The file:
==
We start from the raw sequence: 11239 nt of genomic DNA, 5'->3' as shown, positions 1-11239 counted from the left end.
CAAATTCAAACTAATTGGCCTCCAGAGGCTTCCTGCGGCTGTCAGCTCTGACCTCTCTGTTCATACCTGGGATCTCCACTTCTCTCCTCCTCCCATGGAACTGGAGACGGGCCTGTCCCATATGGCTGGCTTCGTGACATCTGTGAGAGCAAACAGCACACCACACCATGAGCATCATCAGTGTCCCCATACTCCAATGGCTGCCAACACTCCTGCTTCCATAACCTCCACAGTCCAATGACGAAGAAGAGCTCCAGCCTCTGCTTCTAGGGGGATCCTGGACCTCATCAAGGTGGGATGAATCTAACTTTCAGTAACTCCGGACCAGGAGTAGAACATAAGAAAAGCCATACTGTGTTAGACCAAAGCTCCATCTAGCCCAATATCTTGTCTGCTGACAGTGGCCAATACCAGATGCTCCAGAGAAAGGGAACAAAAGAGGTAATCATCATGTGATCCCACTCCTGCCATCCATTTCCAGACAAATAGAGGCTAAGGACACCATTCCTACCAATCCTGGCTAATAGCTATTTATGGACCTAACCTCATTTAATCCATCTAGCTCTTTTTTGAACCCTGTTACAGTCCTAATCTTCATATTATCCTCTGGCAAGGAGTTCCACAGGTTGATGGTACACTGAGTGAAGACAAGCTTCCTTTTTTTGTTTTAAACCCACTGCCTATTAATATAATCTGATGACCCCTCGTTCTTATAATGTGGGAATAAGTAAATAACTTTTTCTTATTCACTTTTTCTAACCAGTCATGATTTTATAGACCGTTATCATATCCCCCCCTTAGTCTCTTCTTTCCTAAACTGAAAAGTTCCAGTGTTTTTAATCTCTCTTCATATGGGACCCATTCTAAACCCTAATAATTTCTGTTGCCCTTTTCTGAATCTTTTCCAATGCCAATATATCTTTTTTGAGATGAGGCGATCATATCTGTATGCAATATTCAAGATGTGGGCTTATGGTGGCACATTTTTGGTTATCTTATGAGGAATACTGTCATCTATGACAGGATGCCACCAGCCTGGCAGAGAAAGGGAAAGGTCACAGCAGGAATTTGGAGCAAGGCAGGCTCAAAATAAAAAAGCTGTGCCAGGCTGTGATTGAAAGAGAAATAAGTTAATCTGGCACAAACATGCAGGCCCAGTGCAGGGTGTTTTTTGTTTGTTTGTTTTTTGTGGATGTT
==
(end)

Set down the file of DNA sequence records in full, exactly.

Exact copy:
We start from the raw sequence: 11239 nt of genomic DNA, 5'->3' as shown, positions 1-11239 counted from the left end.
CAAATTCAAACTAATTGGCCTCCAGAGGCTTCCTGCGGCTGTCAGCTCTGACCTCTCTGTTCATACCTGGGATCTCCACTTCTCTCCTCCTCCCATGGAACTGGAGACGGGCCTGTCCCATATGGCTGGCTTCGTGACATCTGTGAGAGCAAACAGCACACCACACCATGAGCATCATCAGTGTCCCCATACTCCAATGGCTGCCAACACTCCTGCTTCCATAACCTCCACAGTCCAATGACGAAGAAGAGCTCCAGCCTCTGCTTCTAGGGGGATCCTGGACCTCATCAAGGTGGGATGAATCTAACTTTCAGTAACTCCGGACCAGGAGTAGAACATAAGAAAAGCCATACTGTGTTAGACCAAAGCTCCATCTAGCCCAATATCTTGTCTGCTGACAGTGGCCAATACCAGATGCTCCAGAGAAAGGGAACAAAAGAGGTAATCATCATGTGATCCCACTCCTGCCATCCATTTCCAGACAAATAGAGGCTAAGGACACCATTCCTACCAATCCTGGCTAATAGCTATTTATGGACCTAACCTCATTTAATCCATCTAGCTCTTTTTTGAACCCTGTTACAGTCCTAATCTTCATATTATCCTCTGGCAAGGAGTTCCACAGGTTGATGGTACACTGAGTGAAGACAAGCTTCCTTTTTTTGTTTTAAACCCACTGCCTATTAATATAATCTGATGACCCCTCGTTCTTATAATGTGGGAATAAGTAAATAACTTTTTCTTATTCACTTTTTCTAACCAGTCATGATTTTATAGACCGTTATCATATCCCCCCCTTAGTCTCTTCTTTCCTAAACTGAAAAGTTCCAGTGTTTTTAATCTCTCTTCATATGGGACCCATTCTAAACCCTAATAATTTCTGTTGCCCTTTTCTGAATCTTTTCCAATGCCAATATATCTTTTTTGAGATGAGGCGATCATATCTGTATGCAATATTCAAGATGTGGGCTTATGGTGGCACATTTTTGGTTATCTTATGAGGAATACTGTCATCTATGACAGGATGCCACCAGCCTGGCAGAGAAAGGGAAAGGTCACAGCAGGAATTTGGAGCAAGGCAGGCTCAAAATAAAAAAGCTGTGCCAGGCTGTGATTGAAAGAGAAATAAGTTAATCTGGCACAAACATGCAGGCCCAGTGCAGGGTGTTTTTTGTTTGTTTGTTTTTTGTGGATGTT